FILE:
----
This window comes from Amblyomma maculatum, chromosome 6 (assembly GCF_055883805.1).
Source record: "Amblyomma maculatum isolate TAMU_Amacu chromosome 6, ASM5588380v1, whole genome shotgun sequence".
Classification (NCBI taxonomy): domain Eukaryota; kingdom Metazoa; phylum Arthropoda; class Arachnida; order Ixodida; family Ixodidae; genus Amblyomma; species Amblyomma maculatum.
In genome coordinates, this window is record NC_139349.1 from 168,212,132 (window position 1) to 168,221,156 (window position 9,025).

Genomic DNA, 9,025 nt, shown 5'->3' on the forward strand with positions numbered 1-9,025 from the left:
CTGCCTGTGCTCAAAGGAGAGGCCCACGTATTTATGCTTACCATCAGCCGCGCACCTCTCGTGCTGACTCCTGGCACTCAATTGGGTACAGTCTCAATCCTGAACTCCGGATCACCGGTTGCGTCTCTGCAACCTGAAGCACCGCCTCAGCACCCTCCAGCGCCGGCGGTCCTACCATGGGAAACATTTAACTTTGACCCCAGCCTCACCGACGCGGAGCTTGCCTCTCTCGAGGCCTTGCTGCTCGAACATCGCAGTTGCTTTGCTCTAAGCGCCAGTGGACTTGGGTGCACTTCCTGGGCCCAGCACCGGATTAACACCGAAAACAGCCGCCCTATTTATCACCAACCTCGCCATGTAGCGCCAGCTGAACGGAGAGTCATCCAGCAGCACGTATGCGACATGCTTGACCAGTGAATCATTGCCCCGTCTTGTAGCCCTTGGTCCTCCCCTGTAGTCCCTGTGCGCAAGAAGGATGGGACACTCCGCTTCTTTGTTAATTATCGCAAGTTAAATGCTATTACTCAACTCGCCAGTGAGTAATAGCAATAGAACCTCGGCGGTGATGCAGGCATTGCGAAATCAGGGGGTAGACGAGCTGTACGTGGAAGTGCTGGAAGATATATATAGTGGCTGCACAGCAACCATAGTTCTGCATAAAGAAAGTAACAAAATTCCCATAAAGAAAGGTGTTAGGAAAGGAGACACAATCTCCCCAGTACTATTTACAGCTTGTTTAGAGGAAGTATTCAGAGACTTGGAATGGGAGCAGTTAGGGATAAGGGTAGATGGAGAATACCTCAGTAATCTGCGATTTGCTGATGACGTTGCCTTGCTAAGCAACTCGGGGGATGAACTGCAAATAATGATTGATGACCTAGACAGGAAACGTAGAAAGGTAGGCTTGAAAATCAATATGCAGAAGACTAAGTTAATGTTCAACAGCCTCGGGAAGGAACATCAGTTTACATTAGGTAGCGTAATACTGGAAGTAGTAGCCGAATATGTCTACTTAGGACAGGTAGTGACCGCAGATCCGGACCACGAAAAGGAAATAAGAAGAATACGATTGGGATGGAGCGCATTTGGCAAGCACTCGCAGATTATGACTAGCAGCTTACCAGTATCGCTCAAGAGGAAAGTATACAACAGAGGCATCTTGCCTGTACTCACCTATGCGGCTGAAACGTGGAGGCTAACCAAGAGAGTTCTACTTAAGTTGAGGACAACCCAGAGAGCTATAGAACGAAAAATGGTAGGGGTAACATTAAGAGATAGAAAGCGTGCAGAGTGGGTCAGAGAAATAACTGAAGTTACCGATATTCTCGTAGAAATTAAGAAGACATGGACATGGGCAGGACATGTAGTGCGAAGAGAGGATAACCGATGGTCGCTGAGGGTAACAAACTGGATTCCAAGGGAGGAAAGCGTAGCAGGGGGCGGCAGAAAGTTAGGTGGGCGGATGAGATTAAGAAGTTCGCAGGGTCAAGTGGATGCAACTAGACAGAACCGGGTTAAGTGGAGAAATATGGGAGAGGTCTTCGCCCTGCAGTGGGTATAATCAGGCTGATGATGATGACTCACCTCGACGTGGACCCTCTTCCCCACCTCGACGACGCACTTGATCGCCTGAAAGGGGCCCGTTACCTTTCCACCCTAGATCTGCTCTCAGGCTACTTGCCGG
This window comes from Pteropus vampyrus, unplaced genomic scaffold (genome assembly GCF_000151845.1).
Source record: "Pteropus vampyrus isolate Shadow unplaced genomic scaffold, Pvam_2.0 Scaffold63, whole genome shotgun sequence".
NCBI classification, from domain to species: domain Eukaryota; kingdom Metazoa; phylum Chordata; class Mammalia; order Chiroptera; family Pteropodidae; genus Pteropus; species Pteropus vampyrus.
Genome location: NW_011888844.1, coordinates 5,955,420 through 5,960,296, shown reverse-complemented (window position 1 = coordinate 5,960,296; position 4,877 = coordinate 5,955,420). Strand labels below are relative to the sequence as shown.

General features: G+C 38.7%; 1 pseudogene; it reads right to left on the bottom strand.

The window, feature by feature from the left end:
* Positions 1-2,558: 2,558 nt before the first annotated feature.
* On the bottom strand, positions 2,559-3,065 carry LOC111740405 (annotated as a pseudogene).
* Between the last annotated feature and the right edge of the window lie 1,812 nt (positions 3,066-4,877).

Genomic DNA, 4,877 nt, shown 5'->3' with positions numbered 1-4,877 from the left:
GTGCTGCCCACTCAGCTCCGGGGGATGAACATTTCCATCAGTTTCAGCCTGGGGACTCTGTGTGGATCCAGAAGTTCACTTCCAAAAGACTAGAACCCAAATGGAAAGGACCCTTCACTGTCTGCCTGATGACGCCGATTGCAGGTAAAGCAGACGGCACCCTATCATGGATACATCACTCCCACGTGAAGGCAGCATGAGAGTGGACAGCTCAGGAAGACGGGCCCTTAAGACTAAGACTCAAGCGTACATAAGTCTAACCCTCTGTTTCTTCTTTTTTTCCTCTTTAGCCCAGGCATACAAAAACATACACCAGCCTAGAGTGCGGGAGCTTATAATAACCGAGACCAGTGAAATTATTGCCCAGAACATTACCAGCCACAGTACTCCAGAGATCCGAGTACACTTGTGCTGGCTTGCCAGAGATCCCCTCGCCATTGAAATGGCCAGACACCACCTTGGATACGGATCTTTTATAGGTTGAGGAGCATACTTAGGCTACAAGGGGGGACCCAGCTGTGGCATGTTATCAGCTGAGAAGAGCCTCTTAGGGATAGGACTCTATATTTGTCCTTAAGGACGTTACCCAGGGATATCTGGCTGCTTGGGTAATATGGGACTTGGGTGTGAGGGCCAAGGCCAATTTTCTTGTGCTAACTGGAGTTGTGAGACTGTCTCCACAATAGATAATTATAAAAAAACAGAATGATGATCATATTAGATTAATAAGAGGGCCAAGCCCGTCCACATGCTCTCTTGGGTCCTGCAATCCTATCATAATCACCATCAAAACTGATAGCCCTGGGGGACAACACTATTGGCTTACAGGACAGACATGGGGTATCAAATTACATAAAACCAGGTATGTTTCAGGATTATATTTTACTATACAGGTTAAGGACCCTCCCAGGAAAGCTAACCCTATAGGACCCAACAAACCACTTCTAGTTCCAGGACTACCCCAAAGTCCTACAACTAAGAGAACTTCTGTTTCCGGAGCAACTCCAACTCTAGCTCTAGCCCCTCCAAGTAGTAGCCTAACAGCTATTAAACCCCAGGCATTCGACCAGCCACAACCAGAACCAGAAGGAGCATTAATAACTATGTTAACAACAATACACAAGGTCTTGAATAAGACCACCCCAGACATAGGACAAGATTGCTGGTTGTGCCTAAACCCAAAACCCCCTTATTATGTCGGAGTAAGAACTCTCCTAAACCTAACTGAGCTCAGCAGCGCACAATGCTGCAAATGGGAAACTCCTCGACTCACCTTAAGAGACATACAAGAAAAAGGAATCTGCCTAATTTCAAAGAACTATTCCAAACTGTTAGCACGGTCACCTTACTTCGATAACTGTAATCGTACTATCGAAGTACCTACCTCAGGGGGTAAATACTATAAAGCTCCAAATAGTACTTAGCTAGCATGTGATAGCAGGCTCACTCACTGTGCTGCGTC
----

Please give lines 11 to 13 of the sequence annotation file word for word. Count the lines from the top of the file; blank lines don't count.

General features: G+C 38.7%; 1 pseudogene; it reads right to left on the bottom strand.

The window, feature by feature from the left end:
* Positions 1-2,558: 2,558 nt before the first annotated feature.